Wu, Kulongoski Seek New LNG Reportby Cassandra Profita
The Daily Astorian, May 15, 2008
Pressure mounts for more scrutiny of Bradwood project
Pressure is mounting for federal regulators to amend their environmental review of the Bradwood Landing liquefied natural gas project.
U.S. Rep. David Wu joined Gov. Ted Kulongoski this week in asking the Federal Energy Regulatory Commission to create a Supplemental Draft Environmental Impact Statement for the Bradwood project to address recent design changes and the state's energy needs report released Friday.
If drafted, a supplemental report would be subject to a 45-day public review, which could delay the final licensing decision.
The state's energy study concluded Oregon will need more natural gas in the future but domestic gas piped in from the Rocky Mountains would be a viable alternative to imported LNG, which likely would be more expensive than the domestic gas.
The requests from Wu and Kulongoski follow an earlier call from the anti-LNG group Columbia Riverkeeper for additional scrutiny of the Bradwood proposal. In a letter to FERC last month, the group detailed numerous changes to the proposed Bradwood facility design since FERC issued its first review of the project's environmental impacts last August.
Among the changes listed are a retraction of the company's guarantee that all of its LNG delivery tankers' will have screens to protect fish during ballast water intakes, changes to the 36-mile pipeline route and dredge material disposal sites and a possible change in the regasification method to one that requires Columbia River water.
"These are substantial changes, and their possible effects on the environment and the surrounding communities must be considered," Wu said in a letter to FERC sent Tuesday. "I firmly believe that any Environmental Impact Statement that does not take into account the (Oregon Department of Energy) report or the changes to the Bradwood Landing proposal cannot adequately address the true effects of the proposed facility or the needs of the environment and Oregon communities."
Joe Desmond, spokesman for Bradwood project developer NorthernStar Natural Gas Inc., said the project has not changed substantially since the first environmental review. The changes in the pipeline route are still within the broader corridor outlined in the draft environmental impact statement, he said, and the regasification method has not changed in the project description submitted to FERC.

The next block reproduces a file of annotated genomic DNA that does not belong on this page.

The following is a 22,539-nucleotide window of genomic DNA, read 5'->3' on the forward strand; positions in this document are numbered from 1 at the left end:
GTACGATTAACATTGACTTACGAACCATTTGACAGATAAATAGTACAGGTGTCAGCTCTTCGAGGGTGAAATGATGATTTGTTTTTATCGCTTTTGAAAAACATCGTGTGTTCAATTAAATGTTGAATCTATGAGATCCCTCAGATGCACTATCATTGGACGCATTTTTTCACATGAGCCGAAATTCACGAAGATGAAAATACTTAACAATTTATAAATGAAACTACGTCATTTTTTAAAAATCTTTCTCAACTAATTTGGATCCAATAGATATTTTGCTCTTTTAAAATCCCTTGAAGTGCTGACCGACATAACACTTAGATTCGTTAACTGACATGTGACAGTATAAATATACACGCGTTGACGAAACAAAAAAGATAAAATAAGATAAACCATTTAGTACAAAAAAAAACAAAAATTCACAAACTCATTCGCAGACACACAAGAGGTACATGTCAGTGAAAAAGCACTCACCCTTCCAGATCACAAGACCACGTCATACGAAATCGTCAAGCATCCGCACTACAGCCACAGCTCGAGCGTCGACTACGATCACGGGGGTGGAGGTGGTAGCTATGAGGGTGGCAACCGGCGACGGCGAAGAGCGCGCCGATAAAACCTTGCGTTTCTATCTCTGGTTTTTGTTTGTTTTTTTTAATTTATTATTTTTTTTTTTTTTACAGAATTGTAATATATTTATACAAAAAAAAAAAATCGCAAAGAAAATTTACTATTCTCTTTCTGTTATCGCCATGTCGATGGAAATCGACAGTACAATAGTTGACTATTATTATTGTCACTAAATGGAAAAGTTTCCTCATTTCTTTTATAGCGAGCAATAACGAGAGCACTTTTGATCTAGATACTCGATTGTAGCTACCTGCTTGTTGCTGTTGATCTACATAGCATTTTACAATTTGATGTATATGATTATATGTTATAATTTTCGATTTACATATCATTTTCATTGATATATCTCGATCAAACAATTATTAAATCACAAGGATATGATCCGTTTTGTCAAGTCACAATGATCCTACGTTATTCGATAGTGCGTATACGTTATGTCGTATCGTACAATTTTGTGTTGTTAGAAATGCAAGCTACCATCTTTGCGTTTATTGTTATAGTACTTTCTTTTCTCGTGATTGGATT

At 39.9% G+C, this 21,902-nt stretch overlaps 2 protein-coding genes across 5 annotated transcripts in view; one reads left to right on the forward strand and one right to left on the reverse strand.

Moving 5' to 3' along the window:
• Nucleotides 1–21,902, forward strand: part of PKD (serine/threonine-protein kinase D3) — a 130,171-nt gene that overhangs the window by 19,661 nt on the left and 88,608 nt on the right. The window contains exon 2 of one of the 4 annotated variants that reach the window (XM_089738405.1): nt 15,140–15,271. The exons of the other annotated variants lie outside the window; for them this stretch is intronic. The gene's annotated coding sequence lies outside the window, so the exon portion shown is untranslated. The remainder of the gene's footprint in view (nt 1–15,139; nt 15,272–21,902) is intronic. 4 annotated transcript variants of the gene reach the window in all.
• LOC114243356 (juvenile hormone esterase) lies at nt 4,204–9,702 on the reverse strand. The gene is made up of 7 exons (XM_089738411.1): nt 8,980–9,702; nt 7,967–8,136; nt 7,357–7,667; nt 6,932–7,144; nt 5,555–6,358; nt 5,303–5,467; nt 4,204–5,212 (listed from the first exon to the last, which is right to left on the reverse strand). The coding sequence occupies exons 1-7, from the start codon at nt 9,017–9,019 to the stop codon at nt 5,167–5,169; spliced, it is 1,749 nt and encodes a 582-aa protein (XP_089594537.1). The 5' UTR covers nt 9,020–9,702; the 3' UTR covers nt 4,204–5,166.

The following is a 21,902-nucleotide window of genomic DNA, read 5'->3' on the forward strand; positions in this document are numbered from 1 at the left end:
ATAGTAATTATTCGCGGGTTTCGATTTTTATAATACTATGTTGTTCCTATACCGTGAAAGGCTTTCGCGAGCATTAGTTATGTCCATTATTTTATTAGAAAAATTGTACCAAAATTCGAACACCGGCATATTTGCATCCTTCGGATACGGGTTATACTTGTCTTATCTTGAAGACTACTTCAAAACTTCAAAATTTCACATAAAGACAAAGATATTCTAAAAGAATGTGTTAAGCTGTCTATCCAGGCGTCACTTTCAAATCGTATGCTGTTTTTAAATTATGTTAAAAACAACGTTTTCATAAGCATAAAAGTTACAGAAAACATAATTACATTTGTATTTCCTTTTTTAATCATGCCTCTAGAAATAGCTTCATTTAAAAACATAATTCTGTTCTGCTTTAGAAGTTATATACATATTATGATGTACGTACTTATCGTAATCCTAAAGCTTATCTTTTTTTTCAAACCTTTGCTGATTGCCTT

The state's energy needs assessment has limited value in the federal licensing process, he said.
"ODOE accurately describes the need for natural gas in the region and the increasingly important role that natural gas will play to meet Oregon's future clean energy needs," he said. "However, the (report) represents a snapshot in time and is not a forecast of future market conditions."
For example, he said, if none of the proposed pipelines from the Rocky Mountains are built, that natural gas will no longer be a viable alternative to LNG.
Rather than having FERC draft a supplemental environmental review, Desmond said his company would prefer to wait for the final report to be released and then address any remaining problems.
"To the extent that any issues raised by the state which are required to be addressed in the DEIS are not adequately addressed when FERC issues its Final Environmental Impact Statement, Bradwood Landing would prepare an addendum to that report for review and comment," he said.
Desmond said the addendum would be open to public review before FERC makes a licensing decision on the project.
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